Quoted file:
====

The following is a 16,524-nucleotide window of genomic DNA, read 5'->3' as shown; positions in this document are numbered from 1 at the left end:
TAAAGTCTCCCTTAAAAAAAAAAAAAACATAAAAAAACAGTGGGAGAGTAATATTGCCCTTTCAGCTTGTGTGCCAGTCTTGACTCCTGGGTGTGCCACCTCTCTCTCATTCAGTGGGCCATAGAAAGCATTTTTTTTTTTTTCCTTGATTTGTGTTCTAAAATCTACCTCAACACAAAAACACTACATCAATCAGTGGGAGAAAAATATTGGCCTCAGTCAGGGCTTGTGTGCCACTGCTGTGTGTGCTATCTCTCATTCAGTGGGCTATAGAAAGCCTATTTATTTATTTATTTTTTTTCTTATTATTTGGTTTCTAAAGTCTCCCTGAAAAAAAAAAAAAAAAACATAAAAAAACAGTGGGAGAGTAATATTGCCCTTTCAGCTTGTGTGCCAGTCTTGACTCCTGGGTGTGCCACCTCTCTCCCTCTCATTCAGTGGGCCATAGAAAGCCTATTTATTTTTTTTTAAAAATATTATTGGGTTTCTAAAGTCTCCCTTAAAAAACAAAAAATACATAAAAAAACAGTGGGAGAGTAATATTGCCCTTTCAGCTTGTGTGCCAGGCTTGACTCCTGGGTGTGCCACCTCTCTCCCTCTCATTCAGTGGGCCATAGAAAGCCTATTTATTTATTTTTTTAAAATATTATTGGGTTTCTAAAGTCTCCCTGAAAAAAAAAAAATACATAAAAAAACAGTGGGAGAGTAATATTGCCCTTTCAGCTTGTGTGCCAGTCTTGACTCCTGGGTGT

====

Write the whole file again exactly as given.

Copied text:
The following is a 16,524-nucleotide window of genomic DNA, read 5'->3' as shown; positions in this document are numbered from 1 at the left end:
TAAAGTCTCCCTTAAAAAAAAAAAAAACATAAAAAAACAGTGGGAGAGTAATATTGCCCTTTCAGCTTGTGTGCCAGTCTTGACTCCTGGGTGTGCCACCTCTCTCTCATTCAGTGGGCCATAGAAAGCATTTTTTTTTTTTTCCTTGATTTGTGTTCTAAAATCTACCTCAACACAAAAACACTACATCAATCAGTGGGAGAAAAATATTGGCCTCAGTCAGGGCTTGTGTGCCACTGCTGTGTGTGCTATCTCTCATTCAGTGGGCTATAGAAAGCCTATTTATTTATTTATTTTTTTTCTTATTATTTGGTTTCTAAAGTCTCCCTGAAAAAAAAAAAAAAAAACATAAAAAAACAGTGGGAGAGTAATATTGCCCTTTCAGCTTGTGTGCCAGTCTTGACTCCTGGGTGTGCCACCTCTCTCCCTCTCATTCAGTGGGCCATAGAAAGCCTATTTATTTTTTTTTAAAAATATTATTGGGTTTCTAAAGTCTCCCTTAAAAAACAAAAAATACATAAAAAAACAGTGGGAGAGTAATATTGCCCTTTCAGCTTGTGTGCCAGGCTTGACTCCTGGGTGTGCCACCTCTCTCCCTCTCATTCAGTGGGCCATAGAAAGCCTATTTATTTATTTTTTTAAAATATTATTGGGTTTCTAAAGTCTCCCTGAAAAAAAAAAAATACATAAAAAAACAGTGGGAGAGTAATATTGCCCTTTCAGCTTGTGTGCCAGTCTTGACTCCTGGGTGT